Our bare trust for SMSF borrowing document is suitable for accounting, legal, and professional advisers who rely on highly effective legal documentation that is up to date with the latest in super legislative reforms and innovations.

Bare Trust for SMSF Borrowing | $363.00

Order your bare trust for SMSF borrowing deed online today and receive your documents electronically within 1 business day. Our deed has been carefully drafted by our legal partners to ensure compliance with relevant superannuation legislation. This document package is suitable for when the lender is a bank and can be used to facilitate borrowing for SMSF property and other asset purchases.

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Product Overview

  • Our online order forms make setting up a bare trust for SMSF borrowing in Australia fast and easy
  • Our SMSF deed documentation has been carefully drafted to comply with the latest superannuation legislative reforms and tax office requirements
  • Our SMSF deed includes all the provisions presently allowable under the superannuation legislation including SMSF borrowing and account based pensions.
  • Our highly experienced team manually reviews every submission to ensure information is free from error and complete - saving you headaches and costs down the line
  • We pride ourselves on great and informed customer service, and our professional team is available to discuss any question or client issue you may have
  • Prices quoted above include GST
  • Full-service printing, binding and delivery option available for $55.00 (GST inclusive).


From the Knowledge Base

Can superfunds borrow?

Although SMSF trustees traditionally were not allowed to borrow to invest in their SMSF, that changed in September 2007. The law was amended then to allow SMSF trustees to make certain investments in their SMSFs using borrowed money. The relevant borrowing arrangements are known as 'instalment warrant arrangements'.  SMSF trustees can now enter into an arrangement under which they have a right — but not an obligation — to acquire the legal ownership of an asset acquired with borrowed money.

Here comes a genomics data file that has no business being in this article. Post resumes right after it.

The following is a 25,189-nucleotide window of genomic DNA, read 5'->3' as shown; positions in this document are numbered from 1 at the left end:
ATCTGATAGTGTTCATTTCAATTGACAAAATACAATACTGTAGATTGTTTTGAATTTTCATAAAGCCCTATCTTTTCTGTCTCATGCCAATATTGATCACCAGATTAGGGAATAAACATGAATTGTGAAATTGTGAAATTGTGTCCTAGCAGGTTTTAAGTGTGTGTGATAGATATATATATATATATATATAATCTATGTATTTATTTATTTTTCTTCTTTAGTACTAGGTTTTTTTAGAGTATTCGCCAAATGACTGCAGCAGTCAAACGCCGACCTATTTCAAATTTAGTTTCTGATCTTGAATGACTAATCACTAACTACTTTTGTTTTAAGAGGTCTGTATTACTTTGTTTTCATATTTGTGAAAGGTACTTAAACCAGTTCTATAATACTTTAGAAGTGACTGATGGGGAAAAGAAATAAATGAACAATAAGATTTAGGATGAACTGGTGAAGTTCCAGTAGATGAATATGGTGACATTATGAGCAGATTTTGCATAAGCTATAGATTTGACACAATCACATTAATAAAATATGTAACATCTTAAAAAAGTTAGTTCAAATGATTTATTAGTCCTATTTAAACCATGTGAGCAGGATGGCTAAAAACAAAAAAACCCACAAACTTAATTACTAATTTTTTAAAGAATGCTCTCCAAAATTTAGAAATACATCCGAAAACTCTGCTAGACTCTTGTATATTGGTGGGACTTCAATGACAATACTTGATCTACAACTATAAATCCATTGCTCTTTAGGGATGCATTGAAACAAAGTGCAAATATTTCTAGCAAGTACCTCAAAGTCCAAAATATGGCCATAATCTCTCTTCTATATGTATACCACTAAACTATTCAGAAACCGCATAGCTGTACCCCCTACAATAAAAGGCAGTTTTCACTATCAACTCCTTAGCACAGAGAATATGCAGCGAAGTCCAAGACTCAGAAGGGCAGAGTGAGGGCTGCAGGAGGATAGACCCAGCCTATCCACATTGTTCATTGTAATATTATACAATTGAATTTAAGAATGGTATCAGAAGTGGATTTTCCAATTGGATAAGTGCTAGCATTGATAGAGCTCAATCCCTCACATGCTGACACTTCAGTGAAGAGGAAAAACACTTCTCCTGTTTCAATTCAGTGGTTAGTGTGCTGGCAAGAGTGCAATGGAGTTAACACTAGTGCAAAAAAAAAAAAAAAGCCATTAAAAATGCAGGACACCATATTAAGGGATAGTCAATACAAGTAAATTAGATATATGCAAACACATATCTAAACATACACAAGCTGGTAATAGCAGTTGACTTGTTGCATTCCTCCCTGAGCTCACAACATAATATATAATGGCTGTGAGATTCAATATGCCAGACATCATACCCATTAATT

An LRBA requires an SMSF trustee to take out a loan from a third party lender. The trustee then uses those funds to purchase a single asset (or collection of identical assets that have the same market value) to be held in a separate trust. Any investment returns earned from the asset go to the SMSF trustee.If the loan defaults, the lender's rights are limited to the asset held in the separate trust. This means there is no recourse to the other assets held in the SMSF.

What is limited recourse borrowing?

An LRBA requires an SMSF trustee to take out a loan from a third party lender. The trustee then uses those funds to purchase a single asset (or collection of identical assets that have the same market value) to be held in a separate trust. Any investment returns earned from the asset go to the SMSF trustee.If the loan defaults, the lender's rights are limited to the asset held in the separate trust. This means there is no recourse to the other assets held in the SMSF.

Is limited recourse borrowing right for your SMSF?

If you already have an SMSF and are thinking of using limited recourse borrowing to make an investment, you need to consider if this is the right kind of investment for your SMSF.

LRBAs are generally long-term investments. Consider whether your SMSF will be able to maintain the loan repayment and fees over that term. Will your SMSF have enough money left over to pay the other expenses of the fund such as accountant and auditor fees? Also consider what would happen if one of the members wants to leave the fund or retire and take their money out or start a pension?

Most importantly, we recommend that you seek advice from a qualified, licensed professional to help you decide if limited recourse borrowing is right for your SMSF.

Matters trustees should take into account?

Trustees should always consider the quality of the investment they are making and whether their fund can meet all future obligations under the arrangement. A trustee of an SMSF can only enter into such an arrangement where it is consistent with the investment strategy of the fund.

The governing rules of an SMSF must allow the trustee of the fund to borrow before any instalment warrant-type arrangement or any other LRBA can be entered into.

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